UK Govt. asked BP to provide emergency tug for Western Isles

The Transocean Winner, grounded on the Western Isles Photograph; Coastguard Agency
The Transocean Winner, grounded on the Western Isles Photograph; Coastguard Agency

The UK Government was warned by BP that the Western Isles required a dedicated emergency towing vessel – five years before it took 18 hours to scramble a tug after the Transocean Winner rig ran aground last month.

The warning, revealed in a letter published following a Freedom of Information request, came after the UK Government asked BP to provide emergency cover for the Minch shipping channel – despite BP not using the route.

Trevor Garlick, the now-retired BP North Sea President, warned the British Govt. minister for Scotland, David Mundell, that covering the Minch from their base of operations would mean 16-20 hours travel in the event of an emergency, and the Western Isles “therefore could not be serviced with anything other than a dedicated vessel”.

The UK Government has consistently ignored safety warnings that separate emergency tugs are required for the Northern and Western Isles.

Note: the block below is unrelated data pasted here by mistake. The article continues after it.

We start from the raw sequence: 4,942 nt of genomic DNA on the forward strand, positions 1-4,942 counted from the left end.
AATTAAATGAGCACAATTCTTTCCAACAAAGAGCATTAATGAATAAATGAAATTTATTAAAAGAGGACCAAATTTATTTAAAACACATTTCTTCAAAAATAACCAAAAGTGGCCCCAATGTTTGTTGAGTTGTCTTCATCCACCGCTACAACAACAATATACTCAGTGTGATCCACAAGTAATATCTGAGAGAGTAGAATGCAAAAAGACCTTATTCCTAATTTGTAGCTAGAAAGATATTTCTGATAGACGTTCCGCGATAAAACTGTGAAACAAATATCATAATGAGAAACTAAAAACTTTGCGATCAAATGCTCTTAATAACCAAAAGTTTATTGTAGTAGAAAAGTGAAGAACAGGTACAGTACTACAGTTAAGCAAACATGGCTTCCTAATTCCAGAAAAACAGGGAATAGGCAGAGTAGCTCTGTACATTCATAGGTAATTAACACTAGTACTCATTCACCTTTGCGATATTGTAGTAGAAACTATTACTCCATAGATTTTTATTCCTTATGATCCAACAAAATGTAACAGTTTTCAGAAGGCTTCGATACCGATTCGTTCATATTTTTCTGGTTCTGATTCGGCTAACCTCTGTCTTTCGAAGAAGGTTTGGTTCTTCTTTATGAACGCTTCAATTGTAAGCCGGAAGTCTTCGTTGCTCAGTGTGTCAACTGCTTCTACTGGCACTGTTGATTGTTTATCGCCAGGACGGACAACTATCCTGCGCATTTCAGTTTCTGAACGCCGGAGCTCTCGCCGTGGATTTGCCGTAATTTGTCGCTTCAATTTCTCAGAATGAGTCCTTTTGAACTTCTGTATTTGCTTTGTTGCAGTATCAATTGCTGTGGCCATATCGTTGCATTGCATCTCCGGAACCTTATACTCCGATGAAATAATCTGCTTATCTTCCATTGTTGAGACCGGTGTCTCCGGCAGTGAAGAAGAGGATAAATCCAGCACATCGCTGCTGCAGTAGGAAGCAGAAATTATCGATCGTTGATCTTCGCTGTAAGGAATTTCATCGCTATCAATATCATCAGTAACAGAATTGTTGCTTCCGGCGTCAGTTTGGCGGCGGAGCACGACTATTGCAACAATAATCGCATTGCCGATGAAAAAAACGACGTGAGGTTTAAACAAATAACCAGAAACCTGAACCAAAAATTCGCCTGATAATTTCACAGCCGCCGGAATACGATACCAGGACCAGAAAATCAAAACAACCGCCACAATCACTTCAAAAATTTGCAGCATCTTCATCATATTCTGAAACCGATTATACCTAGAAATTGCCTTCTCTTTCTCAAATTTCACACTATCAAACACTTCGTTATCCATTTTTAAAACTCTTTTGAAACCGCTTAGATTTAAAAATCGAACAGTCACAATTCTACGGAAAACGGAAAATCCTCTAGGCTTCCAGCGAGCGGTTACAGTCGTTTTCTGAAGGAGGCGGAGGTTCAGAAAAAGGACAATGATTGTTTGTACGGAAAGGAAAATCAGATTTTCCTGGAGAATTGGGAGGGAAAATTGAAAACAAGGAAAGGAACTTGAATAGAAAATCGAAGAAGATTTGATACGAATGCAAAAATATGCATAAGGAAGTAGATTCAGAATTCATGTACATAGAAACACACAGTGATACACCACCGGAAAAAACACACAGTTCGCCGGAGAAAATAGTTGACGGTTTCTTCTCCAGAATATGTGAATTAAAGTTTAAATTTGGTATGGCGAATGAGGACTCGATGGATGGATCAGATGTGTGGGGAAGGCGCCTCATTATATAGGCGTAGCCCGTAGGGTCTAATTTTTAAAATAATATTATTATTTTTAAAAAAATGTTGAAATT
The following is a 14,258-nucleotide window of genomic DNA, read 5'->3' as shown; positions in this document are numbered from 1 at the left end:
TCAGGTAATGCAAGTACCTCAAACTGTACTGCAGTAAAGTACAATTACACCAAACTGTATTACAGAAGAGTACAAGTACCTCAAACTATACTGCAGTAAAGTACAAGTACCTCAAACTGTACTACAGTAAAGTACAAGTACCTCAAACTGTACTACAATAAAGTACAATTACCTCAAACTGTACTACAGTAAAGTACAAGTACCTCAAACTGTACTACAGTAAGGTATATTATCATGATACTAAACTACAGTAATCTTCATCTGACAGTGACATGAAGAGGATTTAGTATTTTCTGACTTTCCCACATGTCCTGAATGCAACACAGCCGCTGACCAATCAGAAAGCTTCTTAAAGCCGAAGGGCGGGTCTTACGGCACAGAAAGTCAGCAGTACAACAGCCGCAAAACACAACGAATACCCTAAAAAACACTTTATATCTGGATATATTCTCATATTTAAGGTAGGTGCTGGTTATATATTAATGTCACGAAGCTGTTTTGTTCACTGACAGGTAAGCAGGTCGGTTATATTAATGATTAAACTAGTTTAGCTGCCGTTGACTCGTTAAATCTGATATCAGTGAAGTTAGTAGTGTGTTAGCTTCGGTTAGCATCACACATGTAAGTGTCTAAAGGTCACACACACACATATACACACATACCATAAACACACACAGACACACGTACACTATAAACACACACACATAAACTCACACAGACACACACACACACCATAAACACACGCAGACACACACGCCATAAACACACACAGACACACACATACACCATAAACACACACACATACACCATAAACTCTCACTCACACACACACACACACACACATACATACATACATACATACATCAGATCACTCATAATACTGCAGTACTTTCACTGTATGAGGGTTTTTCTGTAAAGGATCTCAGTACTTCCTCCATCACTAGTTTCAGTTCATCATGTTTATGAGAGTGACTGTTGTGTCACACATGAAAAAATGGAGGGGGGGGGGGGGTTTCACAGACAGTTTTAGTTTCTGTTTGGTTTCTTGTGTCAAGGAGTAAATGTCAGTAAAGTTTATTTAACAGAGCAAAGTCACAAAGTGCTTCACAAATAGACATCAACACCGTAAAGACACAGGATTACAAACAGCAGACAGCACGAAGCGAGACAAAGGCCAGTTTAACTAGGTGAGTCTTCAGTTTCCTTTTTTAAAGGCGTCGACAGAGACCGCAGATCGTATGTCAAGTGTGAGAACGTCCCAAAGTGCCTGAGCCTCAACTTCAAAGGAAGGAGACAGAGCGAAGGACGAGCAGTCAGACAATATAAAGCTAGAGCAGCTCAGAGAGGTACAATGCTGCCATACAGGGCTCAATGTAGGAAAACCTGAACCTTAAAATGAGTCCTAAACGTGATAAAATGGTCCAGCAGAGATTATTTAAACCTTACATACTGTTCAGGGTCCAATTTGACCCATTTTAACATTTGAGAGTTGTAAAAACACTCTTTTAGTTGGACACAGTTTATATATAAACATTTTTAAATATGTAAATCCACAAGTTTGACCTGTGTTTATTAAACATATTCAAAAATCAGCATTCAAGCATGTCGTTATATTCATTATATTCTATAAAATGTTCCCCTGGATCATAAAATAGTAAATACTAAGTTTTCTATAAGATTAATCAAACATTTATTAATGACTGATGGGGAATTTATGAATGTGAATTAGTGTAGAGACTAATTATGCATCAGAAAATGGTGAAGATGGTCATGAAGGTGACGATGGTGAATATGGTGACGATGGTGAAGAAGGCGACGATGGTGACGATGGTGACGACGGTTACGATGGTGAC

SNP MSP Alasdair Allan commented: “The UK Government accepts that the waters around northern Scotland are of such economic and environmental importance that they require a publicly-funded emergency towing vessel – but the Tories went cap-in-hand to BP to ask them to provide the cover they refuse to provide themselves.

“BP’s response was to privately warn David Mundell, some five years ago, that a vessel based in the Northern Isles simply couldn’t service the Western Isles safely – and to point out that BP didn’t even use the shipping route they’d been asked to serve.

“When the 17,000 tonne oil rig ran aground on Lewis this summer it took 18 hours for the nearest tug to be scrambled. This is exactly what BP told David Mundell would be unacceptable. Scotland’s islands deserve better protection from maritime accidents than an emergency response that takes almost a full day to arrive.”

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